Delphos Herald — Oct. 16, 1908

Civil War Connection

Older citizens of the community will recall the time during the Civil War and after when the manufacture of gun stocks was a flourishing industry in the community. Without exception the stocks were made of walnut, of which there was such an abundance that was burned in fireplaces and sometimes where clearings were made, it was actually burned in heaps. Some of the older citizens will recall that at that time, walnut gun stocks were cut in the rough, (The Canal Commission Museum has one) brought around 15 cents each. The writer, (J.H. Wahmhoff) recalls that one of his ancestors told him that he finished gun stocks on the farm after working hours, and sold them for 25 cents each to dealers. The raw material for making a stock at present could not be purchased for what several finished products were sold for at that time.

Mr. Wahmhoff, although a lad at the time, recalls that the old mill was a warehouse full of gun stocks, estimated to be several car loads.

Another display in the window of the Wahmhoff drug store is a "hardtack" biscuit, presented to a local man by F.J. Miller of Massachusetts National Guard, who passed through this city with other troops recently. The biscuit is one similar to those furnished in the earlier wars of the country, and they were so made that when soaked in cold water they will swell to the size of an ordinary biscuit from a thickness of about a quarter of an inch. It is to be hoped that lads who have gone to Mexico will not be a severe blow to stomachs accustomed to sweeter and more delectable things.

Delphos Herald — July 6, 1916

A New Game 
 Basket Ball Had A 3 Point Goal Back In 1895

Basket ball is a game that is the rage now. The end aim of the game is to toss a ball, which is the size of a small football, into one of the two larger baskets suspended at either end of the field. The winning side is the one which lands the ball in the opponents basket. The basket is placed about ten feet high. When the game is played in a gymnasium, the basket is bracketed to the side of the wall. No pushing, tripping, shouldering, is allowed. The score is counted by points. A majority of points decides the game. A goal counts 3 points, a foul one point.

Delphos Herald — 1895

Edison’s First Invention

Young Edison’s first invention was thought out when Mr. Edison earned his daily bread operating the Boston-New York night wire of what is now the Western Union Telegraph Company. The pay was not very large, but the work was so light that New York, in order to make sure that the man on the other end of the wire was attending to business, arranged for him to call up every hour after midnight, give his official call and sign it, it being argued that this would keep him awake. It did keep him awake for a few weeks. Then he set about utilizing his spare time on a device which would beat the "smart ones" who ruled the New York office.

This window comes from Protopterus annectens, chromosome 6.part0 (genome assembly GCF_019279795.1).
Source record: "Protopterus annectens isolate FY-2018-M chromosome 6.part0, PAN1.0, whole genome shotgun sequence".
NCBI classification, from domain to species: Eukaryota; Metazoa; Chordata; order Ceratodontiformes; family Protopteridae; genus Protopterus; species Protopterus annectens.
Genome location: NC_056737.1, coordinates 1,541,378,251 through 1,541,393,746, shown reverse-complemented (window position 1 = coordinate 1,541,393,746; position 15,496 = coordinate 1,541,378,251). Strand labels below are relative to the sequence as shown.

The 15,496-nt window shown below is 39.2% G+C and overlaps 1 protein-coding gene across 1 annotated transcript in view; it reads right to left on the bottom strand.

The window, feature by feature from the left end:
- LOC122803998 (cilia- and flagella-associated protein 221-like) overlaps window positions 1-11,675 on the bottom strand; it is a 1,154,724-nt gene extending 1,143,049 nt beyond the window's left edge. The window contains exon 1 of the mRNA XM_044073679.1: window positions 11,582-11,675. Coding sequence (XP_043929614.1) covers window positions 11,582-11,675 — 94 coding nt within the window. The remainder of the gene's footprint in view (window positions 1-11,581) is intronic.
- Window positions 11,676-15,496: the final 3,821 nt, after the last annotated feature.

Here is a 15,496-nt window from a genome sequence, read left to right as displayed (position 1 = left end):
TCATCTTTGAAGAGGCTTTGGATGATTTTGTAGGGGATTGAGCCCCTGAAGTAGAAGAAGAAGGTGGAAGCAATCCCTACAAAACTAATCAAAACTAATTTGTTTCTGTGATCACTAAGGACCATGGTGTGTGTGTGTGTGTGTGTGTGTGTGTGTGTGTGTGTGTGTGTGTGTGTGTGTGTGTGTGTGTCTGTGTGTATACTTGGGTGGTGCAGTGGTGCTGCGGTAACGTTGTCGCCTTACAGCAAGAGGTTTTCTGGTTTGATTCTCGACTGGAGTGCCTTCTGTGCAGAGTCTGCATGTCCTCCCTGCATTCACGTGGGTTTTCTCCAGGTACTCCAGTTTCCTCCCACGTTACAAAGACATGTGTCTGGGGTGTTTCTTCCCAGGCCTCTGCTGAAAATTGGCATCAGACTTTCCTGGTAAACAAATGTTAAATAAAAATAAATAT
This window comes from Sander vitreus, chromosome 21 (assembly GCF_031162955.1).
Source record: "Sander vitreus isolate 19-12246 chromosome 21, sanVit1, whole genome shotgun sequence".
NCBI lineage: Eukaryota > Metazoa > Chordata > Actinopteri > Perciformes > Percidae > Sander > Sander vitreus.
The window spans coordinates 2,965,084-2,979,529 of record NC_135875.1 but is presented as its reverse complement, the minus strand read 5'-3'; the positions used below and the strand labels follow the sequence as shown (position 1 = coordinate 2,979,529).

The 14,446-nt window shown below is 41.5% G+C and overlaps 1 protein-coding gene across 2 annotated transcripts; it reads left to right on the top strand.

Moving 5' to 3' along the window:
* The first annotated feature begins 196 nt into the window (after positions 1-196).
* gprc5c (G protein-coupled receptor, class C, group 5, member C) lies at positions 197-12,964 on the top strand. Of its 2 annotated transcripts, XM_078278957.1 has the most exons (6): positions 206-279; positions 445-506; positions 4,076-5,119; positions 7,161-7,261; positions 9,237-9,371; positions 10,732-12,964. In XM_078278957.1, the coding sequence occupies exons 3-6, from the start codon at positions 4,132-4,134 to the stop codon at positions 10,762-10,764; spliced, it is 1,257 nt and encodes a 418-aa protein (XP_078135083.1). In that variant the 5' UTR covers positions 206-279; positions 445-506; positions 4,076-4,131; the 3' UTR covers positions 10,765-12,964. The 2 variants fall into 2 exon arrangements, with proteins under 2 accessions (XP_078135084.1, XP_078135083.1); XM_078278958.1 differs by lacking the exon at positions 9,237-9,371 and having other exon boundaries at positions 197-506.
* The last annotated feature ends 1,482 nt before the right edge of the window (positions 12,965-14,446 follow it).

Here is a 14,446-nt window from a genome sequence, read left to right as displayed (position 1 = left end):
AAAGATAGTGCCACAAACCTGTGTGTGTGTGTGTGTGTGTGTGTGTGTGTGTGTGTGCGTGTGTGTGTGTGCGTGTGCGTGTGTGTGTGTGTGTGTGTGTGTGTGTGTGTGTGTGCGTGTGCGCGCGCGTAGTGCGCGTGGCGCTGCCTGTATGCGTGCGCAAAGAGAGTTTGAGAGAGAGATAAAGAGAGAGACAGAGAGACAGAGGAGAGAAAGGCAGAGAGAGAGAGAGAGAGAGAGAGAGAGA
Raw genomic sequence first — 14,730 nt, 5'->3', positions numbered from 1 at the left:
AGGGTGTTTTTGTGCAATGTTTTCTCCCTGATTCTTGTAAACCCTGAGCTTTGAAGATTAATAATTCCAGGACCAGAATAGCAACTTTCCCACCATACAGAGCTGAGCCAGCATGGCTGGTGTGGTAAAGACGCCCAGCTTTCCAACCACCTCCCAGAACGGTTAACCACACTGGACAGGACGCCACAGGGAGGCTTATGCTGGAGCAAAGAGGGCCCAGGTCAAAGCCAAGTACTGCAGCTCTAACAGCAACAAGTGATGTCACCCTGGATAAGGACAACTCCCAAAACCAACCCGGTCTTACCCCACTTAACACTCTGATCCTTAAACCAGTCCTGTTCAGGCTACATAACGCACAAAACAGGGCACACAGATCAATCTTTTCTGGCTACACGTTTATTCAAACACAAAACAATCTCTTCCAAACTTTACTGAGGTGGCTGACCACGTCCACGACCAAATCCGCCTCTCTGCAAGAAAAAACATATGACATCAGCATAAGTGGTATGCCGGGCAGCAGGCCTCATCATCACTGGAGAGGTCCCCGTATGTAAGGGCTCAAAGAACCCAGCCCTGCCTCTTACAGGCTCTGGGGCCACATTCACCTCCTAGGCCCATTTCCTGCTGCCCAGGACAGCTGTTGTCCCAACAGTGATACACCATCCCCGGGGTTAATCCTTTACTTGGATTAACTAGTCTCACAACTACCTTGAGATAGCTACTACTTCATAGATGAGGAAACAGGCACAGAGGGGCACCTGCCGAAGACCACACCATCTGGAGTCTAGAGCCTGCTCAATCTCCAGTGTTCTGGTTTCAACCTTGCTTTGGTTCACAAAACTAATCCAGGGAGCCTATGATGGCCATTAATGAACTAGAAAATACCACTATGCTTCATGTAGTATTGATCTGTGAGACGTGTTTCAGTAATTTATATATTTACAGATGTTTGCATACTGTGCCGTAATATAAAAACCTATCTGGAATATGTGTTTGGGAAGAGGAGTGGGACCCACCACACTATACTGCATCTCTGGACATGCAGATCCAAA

The result was an arrangement of a battery with a clock and a circuit breaking instrument, which at the proper time would give New York the looked for signals. For weeks it was the marvel of Mr. Edison’s friends that he got along on so little sleep. Then the denouncement came in the form of a call from New York with a very important message. Though Boston had signaled but a few moments before, it was found impossible to "raise" that city. Nearly an hour later the New York operator was pounding away, when the circuit was opened and the sounder gave off "Bn. Ed. O.K." Immediately the call for Boston was renewed, but no answer came for an hour, when the magic signal was again repeated. All night long the wire was watched, and when morning came, the manager at Boston was asked to explain the mystery.

The manager, a canny Scot, without saying a word to anybody, examined the clock in Edison’s locker, finding there the telltale wires and mechanism. That night, when the future wizard showed up for work, he found that the manager had decided to give him "30" — which in telegrapher talk spells discharged.

Edison knew well enough what he was discharged for, and so left the next day for New York, and the career which has since made his name a household word the world over.

Delphos Herald — 1906

At Interest For 100 Years

One hundred years ago, Ben Franklin left a fund of $5,000 which he directed should be put at interest and left to accumulate for a century. When that time had come around, according to the directions of the philanthropist, half of the money thus accumulated, should go to some good public purpose for the people of Boston. The other half was to be put aside for another century, at which time the state and the city should be equal partners in the fund. Now, arising from the $5,000, there is an aggregate of $700,000, half of which the trustees will use to build and equip an industrial training school, one of the best uses to which the money can be put.

Delphos Herald — March 1895

Compiled by Robert Holdgreve
Delphos Historical Society

April 17, 2004 Delphos Herald Newspaper